Historic Villages of Shirakawa-go and Gokayama

Gifu and Toyama prefectures
N36 23 60 E136 52 60
Date of Inscription: 1995
Criteria: (iv)(v)
Property : 68 ha
Buffer zone: 58,873.1 ha
Ref: 734
News Links/Travelogues: Japan; JP – Historic Villages Of Shirakawa-Go And Gokayama

Located in a mountainous region that was cut off from the rest of the world for a long period of time, these villages with their Gassho-style houses subsisted on the cultivation of mulberry trees and the rearing of silkworms. The large houses with their steeply pitched thatched roofs are the only examples of their kind in Japan. Despite economic upheavals, the villages of Ogimachi, Ainokura and Suganuma are outstanding examples of a traditional way of life perfectly adapted to the environment and people’s social and economic circumstances.

Brief Synthesis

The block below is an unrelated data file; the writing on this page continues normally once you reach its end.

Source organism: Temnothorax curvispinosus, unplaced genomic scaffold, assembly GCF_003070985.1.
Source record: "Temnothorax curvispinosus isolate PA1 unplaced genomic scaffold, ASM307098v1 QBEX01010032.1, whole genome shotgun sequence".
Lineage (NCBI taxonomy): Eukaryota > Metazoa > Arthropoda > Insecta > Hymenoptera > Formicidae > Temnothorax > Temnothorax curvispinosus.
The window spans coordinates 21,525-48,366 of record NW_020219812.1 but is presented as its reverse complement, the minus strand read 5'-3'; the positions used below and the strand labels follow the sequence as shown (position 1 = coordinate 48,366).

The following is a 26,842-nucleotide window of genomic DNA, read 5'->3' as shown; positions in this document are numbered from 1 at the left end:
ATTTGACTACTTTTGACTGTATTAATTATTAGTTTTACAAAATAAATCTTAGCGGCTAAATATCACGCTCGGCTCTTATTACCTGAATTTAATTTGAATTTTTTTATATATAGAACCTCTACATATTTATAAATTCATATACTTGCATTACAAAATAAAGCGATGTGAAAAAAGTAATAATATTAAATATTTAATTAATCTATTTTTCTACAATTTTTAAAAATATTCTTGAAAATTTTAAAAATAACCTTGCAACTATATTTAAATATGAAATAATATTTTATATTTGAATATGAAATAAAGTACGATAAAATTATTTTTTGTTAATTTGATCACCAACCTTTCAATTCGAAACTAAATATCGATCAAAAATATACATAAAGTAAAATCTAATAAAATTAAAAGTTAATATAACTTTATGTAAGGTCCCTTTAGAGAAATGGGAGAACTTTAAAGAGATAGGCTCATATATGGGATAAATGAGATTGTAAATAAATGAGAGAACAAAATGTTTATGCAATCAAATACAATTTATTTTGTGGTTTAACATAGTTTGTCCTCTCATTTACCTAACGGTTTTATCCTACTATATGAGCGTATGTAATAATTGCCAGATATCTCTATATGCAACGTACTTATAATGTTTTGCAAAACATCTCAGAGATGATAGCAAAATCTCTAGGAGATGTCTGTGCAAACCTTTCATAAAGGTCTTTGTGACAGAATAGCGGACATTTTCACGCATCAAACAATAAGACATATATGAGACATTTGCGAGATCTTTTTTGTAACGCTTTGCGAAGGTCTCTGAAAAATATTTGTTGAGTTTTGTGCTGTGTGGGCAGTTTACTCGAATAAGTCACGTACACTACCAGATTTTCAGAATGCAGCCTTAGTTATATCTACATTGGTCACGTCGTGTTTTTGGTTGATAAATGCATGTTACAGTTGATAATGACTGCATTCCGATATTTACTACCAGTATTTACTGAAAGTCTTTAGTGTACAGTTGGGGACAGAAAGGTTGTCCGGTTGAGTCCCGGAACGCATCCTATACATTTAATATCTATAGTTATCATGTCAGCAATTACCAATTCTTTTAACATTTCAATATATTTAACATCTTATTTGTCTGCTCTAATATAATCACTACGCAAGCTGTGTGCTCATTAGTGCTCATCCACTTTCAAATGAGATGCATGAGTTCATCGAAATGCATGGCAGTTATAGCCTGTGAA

The Gassho-style houses found in the Historic Villages of Shirakawa-go and Gokayama are rare examples of their kind in Japan. Located in a river valley surrounded by the rugged high-mountain Chubu region of central Japan, these three villages were remote and isolated, and access to the area was difficult for a long period of time. The inscribed property comprises the villages of “Ogimachi” in the Shirakawa-go region, and “Ainokura” and “Suganuma” in the Gokayama region, all situated along the Sho River in Gifu and Toyama Prefectures. In response to the geographical and social background, a specific housing type evolved: rare examples of Gassho-style houses, a unique farmhouse style that makes use of highly rational structural systems evolved to adapt to the natural environment and site-specific social and economic circumstances in particular the cultivation of mulberry trees and the rearing of silkworms. The large houses have steeply-pitched thatched roofs and have been preserved in groups, many with their original outbuildings which permit the associated landscapes to remain intact.